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All politics and planning is local

29 May 2014

A week ago I lived in Hammersmith and Fulham led by the Conservatives where major developments are either underway or being planned including Charing Cross Hospital, and the Earls Court Exhibition Centres and West Kensington Estates. Today I have not moved, but now live in an authority held by Labour.

Politics can quickly change the dynamics of a community meaning it is critical those with an interest in the future of their community participate in local elections.

Politics can quickly change the dynamics of a community meaning it is critical those with an interest in the future of their community participate in local elections.

Last Thursday residents in parts of England and Northern Ireland voted in local elections to decide which councillors should represent their interests for the next four years. Elected councillors will make up committees (including the planning committee considering applications) which have a real impact on peoples’ lives.

Labour versus Conservative

In my particular neighbourhood the Labour Party ran a campaign highlighting its concern of Charing Cross Hospital being demolished and losing its A&E service to make room for luxury flats. The Conservative Party maintained a rebuilt hospital would retain A&E service. However, it is unclear what the council can do to keep current services given the decision in large part is up to the National Health Service and Secretary of State for Health advised by the Independent Reconfiguration Panel (IRP).

Labour also argued too few affordable homes are included within the master plan for the Earls Court Exhibition Centres and West Kensington Estates. The proposed development borders the neighbouring authority Kensington and Chelsea which remains under the control of Conservatives after last week's election.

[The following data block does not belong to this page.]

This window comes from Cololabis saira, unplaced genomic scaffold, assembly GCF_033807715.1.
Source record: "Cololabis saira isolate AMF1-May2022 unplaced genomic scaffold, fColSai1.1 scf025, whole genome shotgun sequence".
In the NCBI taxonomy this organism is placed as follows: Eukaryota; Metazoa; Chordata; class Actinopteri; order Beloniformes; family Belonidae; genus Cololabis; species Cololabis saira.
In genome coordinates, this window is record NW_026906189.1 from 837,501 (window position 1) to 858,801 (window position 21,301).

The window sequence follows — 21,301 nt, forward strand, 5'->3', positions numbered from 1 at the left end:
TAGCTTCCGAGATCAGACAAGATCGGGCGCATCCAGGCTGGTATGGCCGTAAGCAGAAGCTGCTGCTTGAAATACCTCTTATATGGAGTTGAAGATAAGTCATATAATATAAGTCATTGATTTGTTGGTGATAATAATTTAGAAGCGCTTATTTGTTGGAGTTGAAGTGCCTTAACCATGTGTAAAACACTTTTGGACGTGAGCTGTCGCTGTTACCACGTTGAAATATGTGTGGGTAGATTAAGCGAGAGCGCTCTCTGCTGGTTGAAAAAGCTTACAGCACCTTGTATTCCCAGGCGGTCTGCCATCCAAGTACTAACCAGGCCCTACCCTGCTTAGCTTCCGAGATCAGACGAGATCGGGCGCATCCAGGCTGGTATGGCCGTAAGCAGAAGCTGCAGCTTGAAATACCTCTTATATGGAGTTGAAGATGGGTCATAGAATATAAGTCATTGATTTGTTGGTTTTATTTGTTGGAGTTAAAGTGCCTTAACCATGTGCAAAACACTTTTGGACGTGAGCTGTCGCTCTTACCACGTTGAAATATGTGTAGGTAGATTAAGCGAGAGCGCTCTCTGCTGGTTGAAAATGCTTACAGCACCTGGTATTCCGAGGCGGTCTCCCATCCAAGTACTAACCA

Given the new political makeup of Hammersmith and Fulham Council some have cast doubt over the future of the £8 billion Earls Court master plan moving forward despite it already receiving outline planning permission by the two authorities and the Mayor of London, Boris Johnson.

The day after the election the BBC’s Sonya Jessup tweeted: “Stephen Cowan, Labour leader, Ham & Fulham, tells me some planned developments here will now be scrapped- won't say which #Vote2014”.

The day after the election the BBC’s Sonya Jessup tweeted: “Stephen Cowan, Labour leader, Ham & Fulham, tells me some planned developments here will now be scrapped- won't say which #Vote2014”.

This underscores how political planning can be and that elections can have a real impact. Anyone who has watched BBC Two's The Planners or Permission Impossible in its latest incarnation has gained some insight into how the planning system works.

Locally elected members are usually the first to decide whether a controversial planning application moves forward. The political nature of planning requires locally elected politicians to have a clear understanding of planning and the impact of their decisions, in addition to adequate capacity and resources for the planning officers providing evidence and making professional recommendations to members.

Planning as a scapegoat?

As I mention in an upcoming report to be published 17 June, Fostering Growth: Understanding and strengthening the economic benefits of planning, planners are oftentimes blamed for decisions and policies they are not responsible for as the planning system involves a range of different factors.

“Planning can be an easy scapegoat because it is complex and involves many different players including the national and local policies in place, planning officers, private-sector planning consultants and developers, statutory consultees, neighbours of the proposed development, politicians and ultimately an appeals process. If someone does not like a particular decision it is easy to point the finger at ‘planning’ no matter whether the decision was based on national or local policy, the recommendation of a planning officer, local councillor or appeals system.”

All major parties support residents being involved in shaping their community and all indications suggest neighbourhood planning in England is here to stay regardless of next year's election results which will decide who leads parliament. The first obvious step to shape your community is to elect people to represent your views.

Difficult to separate planning and politics

It is difficult to separate planning and politics meaning it is important for those who care about the community they live in to actively participate in local elections. Turnout for last week’s election in England and Northern Ireland is estimated to be 36 per cent. Turnout in Hammersmith and Fulham was just two percentage points higher at 38 per cent, but not nearly as high as many would hope.

Jim Hubbard is Policy and Networks Manager at the RTPI focusing on economic growth and regeneration. On Twitter you can follow him @hubrd.